May 27, 2008
To: House of Bishops
From: Task Force on Property Disputes
Re: Proper Use of Abandonment Procedures for Bishops
Subsequent to our meeting at Camp Allen, some Bishops of The Episcopal
Church1 and some commentators2 have suggested that we may have failed to follow our
own rules for giving consent to the deposition of a Bishop for abandoning the
communion of this Church. A careful analysis and examination of the canon law,
however, confirms that consent to deposition was procedurally appropriate, as the
House’s Parliamentarian ruled and the Presiding Bishop’s Chancellor has advised.3
This memorandum is intended to provide the Members of the House with
necessary legal background and the reasoning supporting that conclusion for the
assurance of the Members as to past actions and in advance of their consideration of any
additional such actions in the future.
The House of Bishops followed the proper canonical procedure for consenting to
the depositions of John-David Schofield and William J. Cox from the Ministry of The
Episcopal Church as provided in Canon IV.9 of the Constitution and Canons of The
Episcopal Church (2006) for the following reasons:
A. The intended meaning of Section 2 of Canon IV.9 of the Constitution and Canons
of The Episcopal Church (2006) is that the consent of a majority of the Bishops
voting at a meeting of the House of Bishops constitutes valid consent for the
deposition of a Bishop.
Archive for May 28th, 2008
We, the Standing Committee of the Diocese of Northern Indiana strongly protest the failure of the Presiding Bishop, Katherine Jefferts Schori and Chancellor David Booth Beers to follow the Canons of our Episcopal Church in the depositions of Bishops John Schofield and William Cox. Deposition is the harshest punishment that can be handed a bishop. It is essential that both the letter and the spirit of the Canons be followed since, in this case, the rights of the accused are protected, in part, by the extraordinarily high level of involvement and concord called for within the House of Bishops by Canon IV.9.2. As others have pointed out, the Constitution and Canons of the Episcopal Church at various times distinguishes between a majority of the Bishops at a meeting, from a vote by a majority of the whole. Mr. Beers was incorrect in his assertion, reaffirmed by the Presiding Bishop in a letter to the House of Bishops (April 30, 2008), that the Canonical language of “the whole number of bishops entitled to vote” can be taken to mean only “those in attendance at a particular meeting.” This makes deposition an action with no higher standard than any matter of routine business. We agree with the analysis provided by the Bishops and Standing Committees of the Dioceses of South Carolina and Central Florida that the Canons plainly require a majority of all Bishops entitled to vote, not just those in attendance at a particular meeting. 
We call upon the Presiding Bishop and the House of Bishops to revisit those decisions and make every effort to follow our Church Canons in this and all future House of Bishops decisions.
We note with alarm that the Presiding Bishop has publically stated her intent to begin, at the September meeting of the House of Bishops, deposition proceedings against Bishop Robert Duncan of the Diocese of Pittsburgh for abandoning the communion before the diocese votes to do so in November. We plead for calm and prayer in the face of temptations to escalate abuses of power in this way. We agree with the Standing Committee of Central Florida and others who insist that depositions are an unnecessary and unfortunate way to deal with disagreement, dissension, and even division within our Church. We believe it also borders on unchristian.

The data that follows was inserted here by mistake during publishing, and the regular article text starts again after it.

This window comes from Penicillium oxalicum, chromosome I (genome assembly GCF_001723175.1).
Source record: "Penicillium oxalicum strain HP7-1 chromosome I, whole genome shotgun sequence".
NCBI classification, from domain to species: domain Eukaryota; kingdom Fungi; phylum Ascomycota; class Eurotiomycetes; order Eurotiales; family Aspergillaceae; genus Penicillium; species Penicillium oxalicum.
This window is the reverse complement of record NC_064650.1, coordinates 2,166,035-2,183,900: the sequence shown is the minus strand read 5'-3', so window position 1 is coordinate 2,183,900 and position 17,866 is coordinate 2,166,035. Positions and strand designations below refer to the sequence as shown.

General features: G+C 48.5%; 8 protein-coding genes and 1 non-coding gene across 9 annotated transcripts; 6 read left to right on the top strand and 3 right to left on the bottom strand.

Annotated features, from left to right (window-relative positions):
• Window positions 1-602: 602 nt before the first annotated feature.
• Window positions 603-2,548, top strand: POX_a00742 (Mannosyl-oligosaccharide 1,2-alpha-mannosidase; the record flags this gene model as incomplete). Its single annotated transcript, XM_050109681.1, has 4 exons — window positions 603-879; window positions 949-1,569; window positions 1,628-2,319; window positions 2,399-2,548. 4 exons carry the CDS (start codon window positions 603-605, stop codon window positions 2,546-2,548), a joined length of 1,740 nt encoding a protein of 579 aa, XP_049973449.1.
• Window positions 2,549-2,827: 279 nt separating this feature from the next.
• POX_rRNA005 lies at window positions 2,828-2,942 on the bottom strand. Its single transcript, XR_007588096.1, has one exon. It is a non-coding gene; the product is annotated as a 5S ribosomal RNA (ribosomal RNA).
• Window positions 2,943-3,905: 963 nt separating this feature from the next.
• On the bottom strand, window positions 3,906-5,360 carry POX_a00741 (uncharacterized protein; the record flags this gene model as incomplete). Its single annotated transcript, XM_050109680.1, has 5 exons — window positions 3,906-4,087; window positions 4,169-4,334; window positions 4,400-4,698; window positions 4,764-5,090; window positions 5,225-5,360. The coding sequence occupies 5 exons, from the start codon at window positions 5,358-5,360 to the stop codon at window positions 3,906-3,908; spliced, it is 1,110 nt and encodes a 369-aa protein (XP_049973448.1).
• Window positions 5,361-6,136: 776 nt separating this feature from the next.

This statement was written shortly after Trinity Sunday. The Trinitarian faith we profess in our worship is no mere exercise in divine arithmetic. The Trinity helps us know God’s true character within whose being exists a community of divine self-abasement. Thus understood, the Trinity is the foundation upon which truly human relationships are built. Everything the New Testament has to say about Christian relationships flows from this essential understanding of God the Father, Son and Holy Spirit. Nowhere is this clearer than in Philippians 2:1-11.
We believe that when we let the same mind be in us that was in Jesus, other ways of responding to division come into view. Those Bishops (or other clergy) who, for sake of conscience, can no longer minister as part of The Episcopal Church can be transferred at their request, or permitted to renounce their vows and join with other Anglican Provinces without vindictiveness or punitive measures. Confrontation in the Church is an opportunity to show the world how Christians conduct themselves in the midst of serious disagreements. It is an opportunity to proclaim the Gospel.
We urge the House of Bishops to give attention to these matters in the name of mutuality, humility and concord.
We insist that when it becomes necessary to invoke the Canons, that both the letter and the spirit of the law be dutifully followed.
We encourage the Standing Committees of the various dioceses within The Episcopal Church to investigate these matters for themselves and prayerfully consider an appropriate response.
Peace be to the Church, and love with faith, from God the Father and the Lord Jesus Christ. Grace be with all who have an undying love our Lord Jesus Christ.
The Standing Committee of the Diocese of Northern Indiana :
The Rev. Bennett G. Jones II, President
The Rev. James Warnock, Secretary
The Rev. Canon Richard A. Kallenberg
Timothy C. Gray
Pamela Barnes Harris